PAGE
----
Cooksley says Oskaloosa teachers are working hard to come up with innovative strategies to help students learn. The average teacher’s salary in Oskaloosa is around $36,000, according to teachersalaryinfo.com. That’s below the Iowa average of $50,000 and the national average of $56,000. But while Oskaloosa may not offer the most money, Reynolds says feedback from current teachers helps bring in quality applicants.

“With the interview process, we make sure we have teachers in on that, and we share that this really is a learning community, that we are very close-knit that we want to work together with each other, with the administration, with new teachers, that we’re focused on students and student needs,” says Reynolds.

Reiter says the focus of teaching has changed dramatically in the past ten years.

“In the olden days I guess you’d say we’d teach to the middle of the class. If you had a class of 30 kids, you’d teach to the middle 15-20. The top 5, the bottom 5, if they get it great, if they don’t you kinda went on,” says Reiter.

Now, he says, the focus is on every student — teaching the lesson in several ways so everyone understands. Reiter says this shift in thinking means fewer students fall through the cracks.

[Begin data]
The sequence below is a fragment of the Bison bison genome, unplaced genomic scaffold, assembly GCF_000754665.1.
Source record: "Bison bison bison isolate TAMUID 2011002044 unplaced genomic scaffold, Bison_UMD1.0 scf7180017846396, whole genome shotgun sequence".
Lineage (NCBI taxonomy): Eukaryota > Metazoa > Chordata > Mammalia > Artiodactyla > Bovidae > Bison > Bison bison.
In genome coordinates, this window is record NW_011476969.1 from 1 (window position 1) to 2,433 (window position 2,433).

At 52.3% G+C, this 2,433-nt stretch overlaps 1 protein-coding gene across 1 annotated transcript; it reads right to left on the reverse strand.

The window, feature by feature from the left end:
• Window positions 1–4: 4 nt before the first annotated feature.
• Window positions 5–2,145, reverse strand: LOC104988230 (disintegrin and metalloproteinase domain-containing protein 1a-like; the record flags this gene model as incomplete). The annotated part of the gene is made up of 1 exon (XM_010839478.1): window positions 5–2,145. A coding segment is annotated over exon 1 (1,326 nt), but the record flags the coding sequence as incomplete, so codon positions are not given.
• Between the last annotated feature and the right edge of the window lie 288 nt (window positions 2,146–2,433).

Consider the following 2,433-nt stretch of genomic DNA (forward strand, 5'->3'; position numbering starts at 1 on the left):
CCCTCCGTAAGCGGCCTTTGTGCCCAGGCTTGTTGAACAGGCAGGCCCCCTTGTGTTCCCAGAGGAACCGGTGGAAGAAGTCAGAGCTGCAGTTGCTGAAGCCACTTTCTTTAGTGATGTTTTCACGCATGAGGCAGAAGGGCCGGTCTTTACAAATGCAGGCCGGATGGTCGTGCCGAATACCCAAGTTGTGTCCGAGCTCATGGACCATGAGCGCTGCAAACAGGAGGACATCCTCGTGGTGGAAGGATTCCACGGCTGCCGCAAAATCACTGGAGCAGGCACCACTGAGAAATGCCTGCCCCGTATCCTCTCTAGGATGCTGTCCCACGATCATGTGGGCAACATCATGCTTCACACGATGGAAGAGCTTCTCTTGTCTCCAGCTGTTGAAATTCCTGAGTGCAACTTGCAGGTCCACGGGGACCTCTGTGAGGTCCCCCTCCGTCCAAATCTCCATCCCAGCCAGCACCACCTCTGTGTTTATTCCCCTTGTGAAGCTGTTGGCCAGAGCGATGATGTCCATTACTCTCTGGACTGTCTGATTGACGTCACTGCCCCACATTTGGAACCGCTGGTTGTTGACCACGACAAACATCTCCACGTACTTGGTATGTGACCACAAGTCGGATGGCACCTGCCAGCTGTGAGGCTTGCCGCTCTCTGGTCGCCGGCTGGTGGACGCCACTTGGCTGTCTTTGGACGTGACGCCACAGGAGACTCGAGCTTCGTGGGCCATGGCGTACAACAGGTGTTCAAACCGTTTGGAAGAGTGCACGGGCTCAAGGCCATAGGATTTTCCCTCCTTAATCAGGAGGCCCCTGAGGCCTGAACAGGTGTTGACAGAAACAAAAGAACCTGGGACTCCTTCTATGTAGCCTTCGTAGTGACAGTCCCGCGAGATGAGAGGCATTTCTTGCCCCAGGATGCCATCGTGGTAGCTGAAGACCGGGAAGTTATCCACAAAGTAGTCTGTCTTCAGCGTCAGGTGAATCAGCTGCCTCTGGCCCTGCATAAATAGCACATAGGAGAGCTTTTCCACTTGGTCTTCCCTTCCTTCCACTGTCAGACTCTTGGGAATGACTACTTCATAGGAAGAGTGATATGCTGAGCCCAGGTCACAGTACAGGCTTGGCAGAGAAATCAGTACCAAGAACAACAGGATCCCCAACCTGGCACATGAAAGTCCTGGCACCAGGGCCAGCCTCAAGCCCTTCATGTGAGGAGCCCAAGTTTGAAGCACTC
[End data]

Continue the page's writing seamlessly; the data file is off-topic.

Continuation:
According to the Iowa Department of Education, the 2010/2011 high school dropout rate in Oskaloosa is 2.95%, that’s 21 drop-outs out of 711 students. It’s slightly less than the state average of 3.38%, and below the national average of 7.4%

And making sure that number stays low means starting early. In 2007, the Iowa legislature passed a law requiring the state to provide voluntary preschool to Iowa’s 4-year-olds. Pre-K principal Tim Milledge says more kids in preschool means more Kindergarteners can be challenged.

“Our kindergarteners are reading so we’re asking a lot of our kids coming into kindergarten. Our preschoolers are coming in they’re learning letters, they’re learning numbers, they’re learning simple addition,” says Milledge.

And the administration hopes starting at age 4 means students will be ready to go to college or join the workforce at age 18.

The biggest chunk of your property taxes – about 40 percent – goes toward the Oskaloosa School District. The amount you pay did go down from last year – about a $95 decrease for a home worth $100,000.

Posted by on Oct 31 2012. Filed under Local News. You can follow any responses to this entry through the RSS 2.0. Responses are currently closed, but you can trackback from your own site.